Improving outcomes and reducing costs of decision-making impacting the environment
What is the best way to effectively identify and notify the public concerned about proposed activities affecting the environment? Are countries providing early public participation when all options, including the “zero” option (doing nothing), are genuinely open? Is it right if at public hearings the audience consists of a large group of men in suits with no elderly persons or women? How can Aarhus principles help peacebuilding in Myanmar and China? What are the obstacles to effective public participation in national climate change-related decision-making on the way to the Paris agreement?
These were some of the questions discussed at a meeting of the Task Force on Public Participation in Decision-making under the Convention on Access to Information, Public Participation in Decision-making and Access to Justice in Environmental Matters (Aarhus Convention), held in Geneva on 23 and 24 February 2015 under the leadership of Italy. The meeting gathered representatives of numerous Parties to the Convention, non-governmental organizations (NGOs), Aarhus Centres, regional environmental centres, businesses from across the region and international organizations.
Discussions particularly focused on exploring identification and notification of the public concerned, early public participation, the role of private actors and project developers and taking due account of comments and outcomes of public participation. In addition, participants benefitted from several innovative practices of public participation shared at the meeting.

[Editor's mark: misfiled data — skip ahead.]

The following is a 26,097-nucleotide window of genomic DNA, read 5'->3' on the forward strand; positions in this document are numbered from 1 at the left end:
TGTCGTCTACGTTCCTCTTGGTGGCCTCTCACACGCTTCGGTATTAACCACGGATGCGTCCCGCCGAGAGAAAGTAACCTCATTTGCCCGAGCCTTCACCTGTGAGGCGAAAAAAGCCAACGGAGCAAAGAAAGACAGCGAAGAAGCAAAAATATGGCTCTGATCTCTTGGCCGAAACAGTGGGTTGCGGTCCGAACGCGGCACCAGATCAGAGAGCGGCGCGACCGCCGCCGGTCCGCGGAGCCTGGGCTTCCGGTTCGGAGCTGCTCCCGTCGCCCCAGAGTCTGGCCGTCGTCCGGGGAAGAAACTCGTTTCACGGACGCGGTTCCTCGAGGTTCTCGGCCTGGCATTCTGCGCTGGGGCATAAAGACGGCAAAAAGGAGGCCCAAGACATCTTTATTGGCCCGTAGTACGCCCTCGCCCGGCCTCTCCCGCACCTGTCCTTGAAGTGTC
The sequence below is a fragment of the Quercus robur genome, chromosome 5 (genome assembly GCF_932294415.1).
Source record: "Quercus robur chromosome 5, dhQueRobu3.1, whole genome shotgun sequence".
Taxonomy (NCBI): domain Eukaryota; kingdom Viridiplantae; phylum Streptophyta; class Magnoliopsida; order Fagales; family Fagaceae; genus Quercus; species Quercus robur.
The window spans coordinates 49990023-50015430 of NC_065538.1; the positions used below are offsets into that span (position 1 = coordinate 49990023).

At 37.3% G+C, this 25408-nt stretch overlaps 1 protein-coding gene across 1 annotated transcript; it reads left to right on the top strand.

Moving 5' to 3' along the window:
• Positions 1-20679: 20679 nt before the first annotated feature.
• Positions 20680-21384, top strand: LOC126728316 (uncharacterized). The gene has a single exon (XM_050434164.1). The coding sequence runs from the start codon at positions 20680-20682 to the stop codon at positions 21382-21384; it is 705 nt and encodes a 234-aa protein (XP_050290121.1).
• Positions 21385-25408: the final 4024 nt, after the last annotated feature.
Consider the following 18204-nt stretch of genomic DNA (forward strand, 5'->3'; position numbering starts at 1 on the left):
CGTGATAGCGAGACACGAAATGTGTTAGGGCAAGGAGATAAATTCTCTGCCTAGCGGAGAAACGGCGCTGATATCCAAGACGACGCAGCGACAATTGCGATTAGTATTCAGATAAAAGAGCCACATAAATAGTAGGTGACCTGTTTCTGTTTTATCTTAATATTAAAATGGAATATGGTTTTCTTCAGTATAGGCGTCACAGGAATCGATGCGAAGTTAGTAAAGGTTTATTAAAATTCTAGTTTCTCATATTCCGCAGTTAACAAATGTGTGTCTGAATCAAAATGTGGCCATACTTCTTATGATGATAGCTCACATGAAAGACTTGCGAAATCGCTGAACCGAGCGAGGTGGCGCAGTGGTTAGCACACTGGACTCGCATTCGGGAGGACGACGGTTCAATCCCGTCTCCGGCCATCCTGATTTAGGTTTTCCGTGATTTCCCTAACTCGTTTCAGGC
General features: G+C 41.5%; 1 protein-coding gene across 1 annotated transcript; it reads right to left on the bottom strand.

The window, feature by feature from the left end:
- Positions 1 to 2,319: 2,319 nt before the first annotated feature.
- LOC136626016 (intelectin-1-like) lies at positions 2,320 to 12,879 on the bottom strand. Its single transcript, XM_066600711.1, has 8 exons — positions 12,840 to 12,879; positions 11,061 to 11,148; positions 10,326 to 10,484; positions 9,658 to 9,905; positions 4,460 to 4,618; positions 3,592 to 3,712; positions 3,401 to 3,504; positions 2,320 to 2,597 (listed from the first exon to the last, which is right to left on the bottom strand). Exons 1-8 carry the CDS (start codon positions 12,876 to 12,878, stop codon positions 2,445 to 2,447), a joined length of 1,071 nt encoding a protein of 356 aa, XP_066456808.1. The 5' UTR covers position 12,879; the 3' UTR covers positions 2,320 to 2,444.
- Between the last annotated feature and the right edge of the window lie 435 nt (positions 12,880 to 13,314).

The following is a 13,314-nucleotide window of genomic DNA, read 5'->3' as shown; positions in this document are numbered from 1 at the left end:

Participants learned why marginalized groups, including women, ethnic minorities and the elderly, were not present at public hearings in some countries and how peacebuilding approaches might link to public participation in decision-making on environmental matters. The Task Force heard strong concerns with regard to an offshore gas storage facility, allegedly built without proper public participation, that had led to numerous earthquakes in Spain, resulting in costly compensation payments.
The Task Force agreed, among other things, to further consider how to address the challenges to effective identification and notification of the public concerned. It also agreed on the need to train those responsible for identification and notification, and on the need to allocate adequate resources.
The second day of the meeting focused on climate change. Participants explored the approaches taken in various countries to public participation in national climate change-related decision-making, and shared recent developments, such as how the public and developers were involved in the building of wind turbines, in designing low-carbon scenarios and in programmes to address water-level rise. Participants also learned about potential linkages with the dialogues on article 6 of the United National Framework Convention on Climate Change (UNFCCC). NGOs also spoke, expressing concerns about numerous lacks, including legal provisions requiring public participation in climate change decision-making, a specific structure to involve the public, funding, efforts to involve the public on a regular basis and public awareness of the importance of climate change problems and/or the decision-making process. The Task Force agreed that ensuring effective public participation in climate change-related decision-making is of the utmost importance and encouraged close cooperation between national focal points of UNFCCC and the Aarhus Convention at the national level.
It has been demonstrated that if the public is able to participate in decision-making from the outset, it is likely that the final outcome of a project will be more acceptable to them and less harmful to the environment. It also means that hidden or unexpected aspects of a proposed activity can be uncovered early, helping to avoid costly mistakes. It is hoped the outcomes of the Task Force work will help to pave the way for the implementation of policy and practical measures to facilitate public participation in environmental decision-making across the region and beyond.
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